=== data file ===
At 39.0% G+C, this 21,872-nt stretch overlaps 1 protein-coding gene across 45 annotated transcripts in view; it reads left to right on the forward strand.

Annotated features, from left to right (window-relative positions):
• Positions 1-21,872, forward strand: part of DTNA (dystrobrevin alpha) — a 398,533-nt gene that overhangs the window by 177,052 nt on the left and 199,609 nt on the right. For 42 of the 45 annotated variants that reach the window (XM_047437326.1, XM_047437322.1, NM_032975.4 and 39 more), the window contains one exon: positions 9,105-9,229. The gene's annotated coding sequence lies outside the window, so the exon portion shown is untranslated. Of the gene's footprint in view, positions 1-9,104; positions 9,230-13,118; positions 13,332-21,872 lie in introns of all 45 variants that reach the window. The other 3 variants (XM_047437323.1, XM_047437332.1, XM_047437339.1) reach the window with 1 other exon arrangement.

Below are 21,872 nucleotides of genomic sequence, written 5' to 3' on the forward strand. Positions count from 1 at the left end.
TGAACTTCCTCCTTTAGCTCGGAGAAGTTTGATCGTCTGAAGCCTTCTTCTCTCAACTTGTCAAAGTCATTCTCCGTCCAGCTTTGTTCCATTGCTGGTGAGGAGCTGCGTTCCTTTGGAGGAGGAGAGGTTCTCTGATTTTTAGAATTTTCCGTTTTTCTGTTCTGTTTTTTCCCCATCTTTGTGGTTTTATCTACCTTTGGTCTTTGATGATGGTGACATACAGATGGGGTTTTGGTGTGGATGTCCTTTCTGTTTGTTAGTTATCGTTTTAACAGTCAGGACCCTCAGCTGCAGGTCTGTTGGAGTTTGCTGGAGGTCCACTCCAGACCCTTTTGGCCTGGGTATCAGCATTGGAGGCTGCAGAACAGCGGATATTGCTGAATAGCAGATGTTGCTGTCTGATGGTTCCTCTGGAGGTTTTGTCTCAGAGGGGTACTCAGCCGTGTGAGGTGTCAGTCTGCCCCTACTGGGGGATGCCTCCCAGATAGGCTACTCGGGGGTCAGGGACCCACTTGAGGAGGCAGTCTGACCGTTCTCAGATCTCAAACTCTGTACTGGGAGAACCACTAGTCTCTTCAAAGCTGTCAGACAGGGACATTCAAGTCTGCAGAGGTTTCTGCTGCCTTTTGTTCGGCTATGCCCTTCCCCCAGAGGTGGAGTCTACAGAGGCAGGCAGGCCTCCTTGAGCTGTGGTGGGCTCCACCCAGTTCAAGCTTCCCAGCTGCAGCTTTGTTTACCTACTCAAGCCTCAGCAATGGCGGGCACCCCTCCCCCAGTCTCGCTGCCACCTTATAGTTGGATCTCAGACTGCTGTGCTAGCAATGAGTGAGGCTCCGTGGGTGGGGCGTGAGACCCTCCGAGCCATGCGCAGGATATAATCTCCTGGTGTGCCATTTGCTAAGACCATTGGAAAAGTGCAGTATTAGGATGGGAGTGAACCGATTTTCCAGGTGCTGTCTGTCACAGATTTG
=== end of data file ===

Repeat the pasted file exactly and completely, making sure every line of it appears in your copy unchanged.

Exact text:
At 39.0% G+C, this 21,872-nt stretch overlaps 1 protein-coding gene across 45 annotated transcripts in view; it reads left to right on the forward strand.

Annotated features, from left to right (window-relative positions):
• Positions 1-21,872, forward strand: part of DTNA (dystrobrevin alpha) — a 398,533-nt gene that overhangs the window by 177,052 nt on the left and 199,609 nt on the right. For 42 of the 45 annotated variants that reach the window (XM_047437326.1, XM_047437322.1, NM_032975.4 and 39 more), the window contains one exon: positions 9,105-9,229. The gene's annotated coding sequence lies outside the window, so the exon portion shown is untranslated. Of the gene's footprint in view, positions 1-9,104; positions 9,230-13,118; positions 13,332-21,872 lie in introns of all 45 variants that reach the window. The other 3 variants (XM_047437323.1, XM_047437332.1, XM_047437339.1) reach the window with 1 other exon arrangement.

Below are 21,872 nucleotides of genomic sequence, written 5' to 3' on the forward strand. Positions count from 1 at the left end.
TGAACTTCCTCCTTTAGCTCGGAGAAGTTTGATCGTCTGAAGCCTTCTTCTCTCAACTTGTCAAAGTCATTCTCCGTCCAGCTTTGTTCCATTGCTGGTGAGGAGCTGCGTTCCTTTGGAGGAGGAGAGGTTCTCTGATTTTTAGAATTTTCCGTTTTTCTGTTCTGTTTTTTCCCCATCTTTGTGGTTTTATCTACCTTTGGTCTTTGATGATGGTGACATACAGATGGGGTTTTGGTGTGGATGTCCTTTCTGTTTGTTAGTTATCGTTTTAACAGTCAGGACCCTCAGCTGCAGGTCTGTTGGAGTTTGCTGGAGGTCCACTCCAGACCCTTTTGGCCTGGGTATCAGCATTGGAGGCTGCAGAACAGCGGATATTGCTGAATAGCAGATGTTGCTGTCTGATGGTTCCTCTGGAGGTTTTGTCTCAGAGGGGTACTCAGCCGTGTGAGGTGTCAGTCTGCCCCTACTGGGGGATGCCTCCCAGATAGGCTACTCGGGGGTCAGGGACCCACTTGAGGAGGCAGTCTGACCGTTCTCAGATCTCAAACTCTGTACTGGGAGAACCACTAGTCTCTTCAAAGCTGTCAGACAGGGACATTCAAGTCTGCAGAGGTTTCTGCTGCCTTTTGTTCGGCTATGCCCTTCCCCCAGAGGTGGAGTCTACAGAGGCAGGCAGGCCTCCTTGAGCTGTGGTGGGCTCCACCCAGTTCAAGCTTCCCAGCTGCAGCTTTGTTTACCTACTCAAGCCTCAGCAATGGCGGGCACCCCTCCCCCAGTCTCGCTGCCACCTTATAGTTGGATCTCAGACTGCTGTGCTAGCAATGAGTGAGGCTCCGTGGGTGGGGCGTGAGACCCTCCGAGCCATGCGCAGGATATAATCTCCTGGTGTGCCATTTGCTAAGACCATTGGAAAAGTGCAGTATTAGGATGGGAGTGAACCGATTTTCCAGGTGCTGTCTGTCACAGATTTG